Work refused on historic house in Whitburn Village over heritage concerns

Proposals for conservatory works at a Grade-II listed building have been refused by council planners over heritage fears.

By Chris Binding
Monday, 9th May 2022, 6:05 pm

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South Tyneside Council’s planning department registered an application for a property in Front Street, Whitburn, in November 2021.

The householder application aimed to remove the roof and all windows from a conservatory at the rear of the property and to install a new roof and windows.

A design and access statement submitted with the plans said the works were needed as the existing structure and windows were “old, inadequate and showing signs of decay in numerous places”.

Picture from Google Streetview.

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As a result, these issues were leading to “failed paintwork, decaying timber and consequently water ingress and damage to the property”.

The application proposed new UPVc windows to allow the conservatory to continue to be used as living space.

Applicants said the “traditional style would be retained to keep the character of the house within its surroundings and utilising modern materials would ensure durability whilst complimenting the existing building”.

Council planners acknowledged the works would not harm the character or appearance of Whitburn Conservation Area as the conservatory would “not be visible from the public domain”.

During consultation on the plans however, concerns were raised by the council’s Historic Environment Officer over the proposed use of UPVc windows.

The officer said the applicant “failed to demonstrate that the change is appropriate to the character and appearance of the building and will not harm its significance as a heritage asset.”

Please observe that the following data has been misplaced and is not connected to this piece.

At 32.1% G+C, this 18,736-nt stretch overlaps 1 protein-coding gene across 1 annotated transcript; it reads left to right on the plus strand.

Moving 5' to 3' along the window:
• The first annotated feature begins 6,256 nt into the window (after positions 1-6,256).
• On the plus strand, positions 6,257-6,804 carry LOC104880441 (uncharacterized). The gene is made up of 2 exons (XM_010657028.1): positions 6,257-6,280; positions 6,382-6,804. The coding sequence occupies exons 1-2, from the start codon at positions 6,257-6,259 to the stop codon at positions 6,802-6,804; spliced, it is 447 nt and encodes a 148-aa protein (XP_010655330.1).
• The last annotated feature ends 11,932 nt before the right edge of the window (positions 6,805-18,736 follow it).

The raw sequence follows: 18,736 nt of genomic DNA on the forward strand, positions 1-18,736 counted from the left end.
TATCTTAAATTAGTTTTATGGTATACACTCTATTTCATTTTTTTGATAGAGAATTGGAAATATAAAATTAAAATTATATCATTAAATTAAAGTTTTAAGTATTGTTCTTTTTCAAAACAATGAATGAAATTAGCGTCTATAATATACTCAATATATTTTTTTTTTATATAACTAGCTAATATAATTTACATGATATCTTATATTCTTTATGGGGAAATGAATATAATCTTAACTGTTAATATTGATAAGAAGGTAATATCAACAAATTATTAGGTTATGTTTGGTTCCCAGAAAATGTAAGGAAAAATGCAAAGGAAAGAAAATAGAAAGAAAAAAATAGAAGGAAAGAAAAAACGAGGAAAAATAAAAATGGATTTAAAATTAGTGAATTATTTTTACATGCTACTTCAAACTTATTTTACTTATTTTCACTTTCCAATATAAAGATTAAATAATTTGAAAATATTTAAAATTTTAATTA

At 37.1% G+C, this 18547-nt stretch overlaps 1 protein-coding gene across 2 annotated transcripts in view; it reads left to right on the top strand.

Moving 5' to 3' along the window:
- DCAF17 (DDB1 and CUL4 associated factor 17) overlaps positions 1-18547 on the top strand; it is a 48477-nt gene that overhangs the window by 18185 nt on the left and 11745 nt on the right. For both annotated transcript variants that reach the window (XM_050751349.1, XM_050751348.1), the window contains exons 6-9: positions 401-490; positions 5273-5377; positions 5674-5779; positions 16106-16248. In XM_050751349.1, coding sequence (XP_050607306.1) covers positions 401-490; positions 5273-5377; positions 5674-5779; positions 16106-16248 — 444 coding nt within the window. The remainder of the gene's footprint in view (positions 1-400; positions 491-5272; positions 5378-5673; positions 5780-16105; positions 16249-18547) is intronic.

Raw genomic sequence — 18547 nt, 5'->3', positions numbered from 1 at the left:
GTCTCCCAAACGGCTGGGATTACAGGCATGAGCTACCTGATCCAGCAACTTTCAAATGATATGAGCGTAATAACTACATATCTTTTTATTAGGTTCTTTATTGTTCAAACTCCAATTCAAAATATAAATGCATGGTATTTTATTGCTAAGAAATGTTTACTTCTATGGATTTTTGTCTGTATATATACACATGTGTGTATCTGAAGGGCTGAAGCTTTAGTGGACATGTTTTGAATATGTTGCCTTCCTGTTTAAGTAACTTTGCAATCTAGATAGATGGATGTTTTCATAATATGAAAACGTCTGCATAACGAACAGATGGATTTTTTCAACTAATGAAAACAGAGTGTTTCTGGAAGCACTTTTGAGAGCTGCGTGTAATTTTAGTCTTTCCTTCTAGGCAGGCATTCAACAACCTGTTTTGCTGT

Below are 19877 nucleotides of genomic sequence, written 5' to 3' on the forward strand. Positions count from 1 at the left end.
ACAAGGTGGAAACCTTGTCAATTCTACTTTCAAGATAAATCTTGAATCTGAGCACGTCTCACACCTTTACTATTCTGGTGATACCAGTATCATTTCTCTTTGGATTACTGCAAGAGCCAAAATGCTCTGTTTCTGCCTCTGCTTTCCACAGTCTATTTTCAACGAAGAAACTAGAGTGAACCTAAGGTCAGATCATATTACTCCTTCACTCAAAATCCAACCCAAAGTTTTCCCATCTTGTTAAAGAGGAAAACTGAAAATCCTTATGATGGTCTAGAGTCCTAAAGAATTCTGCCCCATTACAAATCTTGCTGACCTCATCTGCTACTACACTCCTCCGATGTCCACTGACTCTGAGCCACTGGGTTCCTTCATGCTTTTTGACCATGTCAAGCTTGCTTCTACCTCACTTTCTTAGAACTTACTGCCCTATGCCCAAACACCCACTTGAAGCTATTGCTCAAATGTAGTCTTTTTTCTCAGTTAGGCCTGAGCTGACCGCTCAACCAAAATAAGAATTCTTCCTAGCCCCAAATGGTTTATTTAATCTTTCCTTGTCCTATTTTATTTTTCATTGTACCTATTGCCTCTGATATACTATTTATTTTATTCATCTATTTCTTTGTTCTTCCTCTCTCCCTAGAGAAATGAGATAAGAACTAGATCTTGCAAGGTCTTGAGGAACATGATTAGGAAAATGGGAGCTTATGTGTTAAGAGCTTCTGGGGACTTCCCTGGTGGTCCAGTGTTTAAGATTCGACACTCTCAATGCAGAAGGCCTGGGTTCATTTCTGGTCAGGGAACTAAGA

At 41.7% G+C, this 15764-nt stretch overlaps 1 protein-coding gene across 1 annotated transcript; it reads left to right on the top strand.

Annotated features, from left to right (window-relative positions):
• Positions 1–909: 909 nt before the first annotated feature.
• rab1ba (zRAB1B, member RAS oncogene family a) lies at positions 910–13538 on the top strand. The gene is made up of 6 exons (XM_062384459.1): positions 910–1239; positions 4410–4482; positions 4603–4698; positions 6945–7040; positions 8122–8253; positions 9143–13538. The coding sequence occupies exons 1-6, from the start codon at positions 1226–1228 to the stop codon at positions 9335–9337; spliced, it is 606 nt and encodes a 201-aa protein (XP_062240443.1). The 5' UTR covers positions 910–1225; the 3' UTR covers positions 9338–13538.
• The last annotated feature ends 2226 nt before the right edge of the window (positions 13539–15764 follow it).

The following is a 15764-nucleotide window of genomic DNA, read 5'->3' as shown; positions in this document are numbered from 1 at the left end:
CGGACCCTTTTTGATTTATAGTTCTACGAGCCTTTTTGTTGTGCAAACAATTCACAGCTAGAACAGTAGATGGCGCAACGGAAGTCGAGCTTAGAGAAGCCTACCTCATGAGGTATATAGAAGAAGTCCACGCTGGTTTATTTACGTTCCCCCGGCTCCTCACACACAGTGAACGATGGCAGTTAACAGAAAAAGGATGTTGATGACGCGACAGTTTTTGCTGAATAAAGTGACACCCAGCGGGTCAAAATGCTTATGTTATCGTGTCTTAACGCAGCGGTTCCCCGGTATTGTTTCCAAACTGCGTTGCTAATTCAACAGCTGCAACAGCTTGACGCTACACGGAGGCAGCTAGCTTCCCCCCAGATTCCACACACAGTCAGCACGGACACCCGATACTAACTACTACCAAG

After considering all representations, South Tyneside Council’s planning department refused the planning application on April 20, 2022.

The main issues included proposals for UPVc windows which were not considered an “appropriate material” for the application site.

A decision report reads: “The applicant has been made aware that the proposed UPVc windows would not be an acceptable alteration to this important heritage asset under current planning policy and the council’s preference has been explained.

“But no amended scheme has been provided and the application is therefore being determined as it stands.

“The council’s suggested alternative design approach does not restrict the design of the replacement windows but instead simply sought a more sympathetic material to the heritage asset instead of UPVc.

“It is therefore considered that the proposed replacement UPVc windows for the existing conservatory addition would be an unacceptable alteration to this listed building.”

The applicant has the right to lodge an appeal with the Secretary of State.

For more information on the application and council decision, visit South Tyneside Council’s online planning portal and search reference: ST/0677/21/HFUL